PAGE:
SINGULAR MUSLIM IDENTITY AND CONTROL ON SHRINES: BECOMING POST-COLONIAL MODERN IN PAKISTAN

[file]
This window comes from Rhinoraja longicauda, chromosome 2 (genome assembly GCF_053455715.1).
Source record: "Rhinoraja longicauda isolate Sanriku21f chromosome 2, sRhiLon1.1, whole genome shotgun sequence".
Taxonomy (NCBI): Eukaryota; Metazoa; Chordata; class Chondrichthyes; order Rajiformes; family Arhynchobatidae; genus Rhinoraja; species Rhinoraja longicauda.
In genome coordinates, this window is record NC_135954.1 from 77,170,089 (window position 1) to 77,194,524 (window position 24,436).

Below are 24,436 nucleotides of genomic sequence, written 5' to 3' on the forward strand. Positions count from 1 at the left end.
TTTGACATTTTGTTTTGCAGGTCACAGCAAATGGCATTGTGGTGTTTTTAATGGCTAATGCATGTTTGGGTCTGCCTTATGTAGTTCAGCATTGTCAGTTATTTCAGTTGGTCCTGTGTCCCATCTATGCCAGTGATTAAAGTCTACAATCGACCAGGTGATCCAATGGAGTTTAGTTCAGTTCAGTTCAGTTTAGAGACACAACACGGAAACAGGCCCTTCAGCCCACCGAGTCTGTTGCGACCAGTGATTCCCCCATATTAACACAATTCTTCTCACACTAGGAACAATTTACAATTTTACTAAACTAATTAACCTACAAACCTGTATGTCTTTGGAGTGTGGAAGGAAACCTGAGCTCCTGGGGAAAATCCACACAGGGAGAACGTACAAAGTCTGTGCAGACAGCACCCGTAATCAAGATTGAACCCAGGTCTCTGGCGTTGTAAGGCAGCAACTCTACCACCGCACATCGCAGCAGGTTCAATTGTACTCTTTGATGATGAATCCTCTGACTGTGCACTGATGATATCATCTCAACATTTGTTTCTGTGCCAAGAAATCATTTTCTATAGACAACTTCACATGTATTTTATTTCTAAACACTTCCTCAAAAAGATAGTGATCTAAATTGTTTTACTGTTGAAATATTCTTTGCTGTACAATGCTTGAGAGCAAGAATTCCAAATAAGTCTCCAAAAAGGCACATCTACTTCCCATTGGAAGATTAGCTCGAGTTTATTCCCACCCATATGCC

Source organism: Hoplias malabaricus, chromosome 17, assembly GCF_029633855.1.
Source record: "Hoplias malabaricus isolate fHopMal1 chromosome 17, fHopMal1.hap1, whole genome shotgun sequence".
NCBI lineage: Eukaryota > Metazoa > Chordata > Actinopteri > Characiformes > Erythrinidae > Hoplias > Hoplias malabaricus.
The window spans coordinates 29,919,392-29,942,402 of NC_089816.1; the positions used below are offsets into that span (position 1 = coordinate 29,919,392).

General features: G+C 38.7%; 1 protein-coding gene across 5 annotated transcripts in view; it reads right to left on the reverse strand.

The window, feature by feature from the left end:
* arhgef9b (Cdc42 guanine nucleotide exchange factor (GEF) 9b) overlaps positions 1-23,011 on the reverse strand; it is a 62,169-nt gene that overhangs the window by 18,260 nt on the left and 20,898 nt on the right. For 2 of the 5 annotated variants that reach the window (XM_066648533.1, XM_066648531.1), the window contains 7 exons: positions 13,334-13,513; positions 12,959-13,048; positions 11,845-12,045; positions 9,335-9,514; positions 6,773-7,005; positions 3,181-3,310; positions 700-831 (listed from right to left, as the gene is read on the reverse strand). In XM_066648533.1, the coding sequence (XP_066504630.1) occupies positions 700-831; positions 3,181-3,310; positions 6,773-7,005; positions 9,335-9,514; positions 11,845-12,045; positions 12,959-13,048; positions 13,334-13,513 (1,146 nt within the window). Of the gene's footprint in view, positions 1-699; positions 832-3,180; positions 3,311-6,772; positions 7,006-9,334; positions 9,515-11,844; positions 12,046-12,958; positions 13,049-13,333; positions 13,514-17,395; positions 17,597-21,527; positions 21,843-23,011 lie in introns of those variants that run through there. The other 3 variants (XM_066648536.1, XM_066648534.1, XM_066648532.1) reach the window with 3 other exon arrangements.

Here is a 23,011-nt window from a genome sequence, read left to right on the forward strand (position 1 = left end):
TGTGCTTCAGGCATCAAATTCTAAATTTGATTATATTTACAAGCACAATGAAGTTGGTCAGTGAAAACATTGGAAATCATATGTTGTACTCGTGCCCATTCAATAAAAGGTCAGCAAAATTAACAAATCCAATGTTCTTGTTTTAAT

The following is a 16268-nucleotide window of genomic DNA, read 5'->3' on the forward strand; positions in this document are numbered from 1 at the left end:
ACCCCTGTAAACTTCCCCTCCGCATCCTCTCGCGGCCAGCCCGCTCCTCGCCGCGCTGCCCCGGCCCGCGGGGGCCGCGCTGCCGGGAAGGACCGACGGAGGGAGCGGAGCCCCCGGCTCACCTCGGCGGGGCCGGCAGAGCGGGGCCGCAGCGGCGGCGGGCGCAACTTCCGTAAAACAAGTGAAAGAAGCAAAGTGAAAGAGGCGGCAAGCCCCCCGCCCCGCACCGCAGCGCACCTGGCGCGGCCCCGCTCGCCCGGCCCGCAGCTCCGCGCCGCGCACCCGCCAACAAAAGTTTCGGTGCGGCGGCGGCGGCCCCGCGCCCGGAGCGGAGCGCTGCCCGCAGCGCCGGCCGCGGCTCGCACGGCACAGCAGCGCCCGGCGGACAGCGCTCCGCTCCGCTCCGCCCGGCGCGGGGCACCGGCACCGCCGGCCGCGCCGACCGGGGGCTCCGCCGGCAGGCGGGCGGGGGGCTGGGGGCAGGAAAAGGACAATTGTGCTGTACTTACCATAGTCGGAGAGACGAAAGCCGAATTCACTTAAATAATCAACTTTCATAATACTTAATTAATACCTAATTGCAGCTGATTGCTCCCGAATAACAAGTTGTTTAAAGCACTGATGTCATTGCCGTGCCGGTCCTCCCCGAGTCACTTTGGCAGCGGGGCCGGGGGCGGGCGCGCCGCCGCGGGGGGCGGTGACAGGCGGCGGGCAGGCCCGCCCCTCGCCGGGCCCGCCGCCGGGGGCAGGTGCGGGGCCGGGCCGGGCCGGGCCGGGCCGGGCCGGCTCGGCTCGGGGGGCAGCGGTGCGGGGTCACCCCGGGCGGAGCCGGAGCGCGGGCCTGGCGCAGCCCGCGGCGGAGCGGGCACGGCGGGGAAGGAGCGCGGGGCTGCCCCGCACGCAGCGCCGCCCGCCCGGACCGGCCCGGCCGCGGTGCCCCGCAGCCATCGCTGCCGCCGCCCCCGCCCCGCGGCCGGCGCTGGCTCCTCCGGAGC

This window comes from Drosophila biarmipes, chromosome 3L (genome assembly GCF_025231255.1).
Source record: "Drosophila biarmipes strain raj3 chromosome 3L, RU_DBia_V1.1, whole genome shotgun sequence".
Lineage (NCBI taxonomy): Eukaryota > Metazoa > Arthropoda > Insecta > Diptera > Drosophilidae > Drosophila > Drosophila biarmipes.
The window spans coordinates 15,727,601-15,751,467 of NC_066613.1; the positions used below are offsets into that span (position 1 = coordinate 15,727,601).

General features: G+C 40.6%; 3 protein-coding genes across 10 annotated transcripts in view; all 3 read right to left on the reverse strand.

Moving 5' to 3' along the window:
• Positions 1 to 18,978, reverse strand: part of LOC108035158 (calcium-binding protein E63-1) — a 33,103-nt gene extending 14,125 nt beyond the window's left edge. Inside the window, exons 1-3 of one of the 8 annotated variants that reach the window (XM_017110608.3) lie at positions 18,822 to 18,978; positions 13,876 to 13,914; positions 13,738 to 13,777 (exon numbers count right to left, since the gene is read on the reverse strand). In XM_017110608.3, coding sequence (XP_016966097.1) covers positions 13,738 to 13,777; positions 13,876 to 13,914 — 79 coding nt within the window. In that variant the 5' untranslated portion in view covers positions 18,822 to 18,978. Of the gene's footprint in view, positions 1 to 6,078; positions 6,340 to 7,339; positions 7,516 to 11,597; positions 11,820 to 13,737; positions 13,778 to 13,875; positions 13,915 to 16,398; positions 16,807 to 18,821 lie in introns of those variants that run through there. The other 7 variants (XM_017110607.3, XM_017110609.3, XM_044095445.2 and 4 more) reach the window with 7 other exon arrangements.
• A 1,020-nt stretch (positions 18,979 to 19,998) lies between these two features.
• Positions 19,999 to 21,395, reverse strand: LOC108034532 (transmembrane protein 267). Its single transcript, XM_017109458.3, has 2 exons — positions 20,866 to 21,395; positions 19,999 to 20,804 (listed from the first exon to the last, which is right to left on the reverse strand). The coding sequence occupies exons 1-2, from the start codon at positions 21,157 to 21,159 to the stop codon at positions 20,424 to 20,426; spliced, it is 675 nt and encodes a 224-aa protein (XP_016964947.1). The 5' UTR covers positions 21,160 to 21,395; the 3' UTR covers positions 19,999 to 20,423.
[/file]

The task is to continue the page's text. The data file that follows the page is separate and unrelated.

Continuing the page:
A unique singular conception of Islam, emerging and prevailing in the twentieth century colonial Punjab, changed the relationship of the state with the customary practices at Muslim shrines. The idea of a Singular Islam, which initially emerged among varied Muslim groups, began excluding deviant pluralistic forms—which could contest the finality of prophet-hood and unity of God—and helped in imagining a “Singular Islamic identity” for the politics of All India Muslim League after 1940s. Over time, the idea became strongly entrenched in the political elite of Pakistani state after its establishment in 1947. To be considered modern, the Muslim political elite strived to develop a society where the idea of Singular Islam attached with higher-moral practices could be implemented. Through Auqaf Ordinances and powerful bureaucratic machinery, the state devised ways to control and curb deviant practices at shrines. In order to build the position, this article follows the Gramscian position of consensual process among ruling elite that reflects the contestation for the struggle of cultural hegemony. It also engages with the concept of reterritorialization in order to capture the process of renewed identification among colonial sector.
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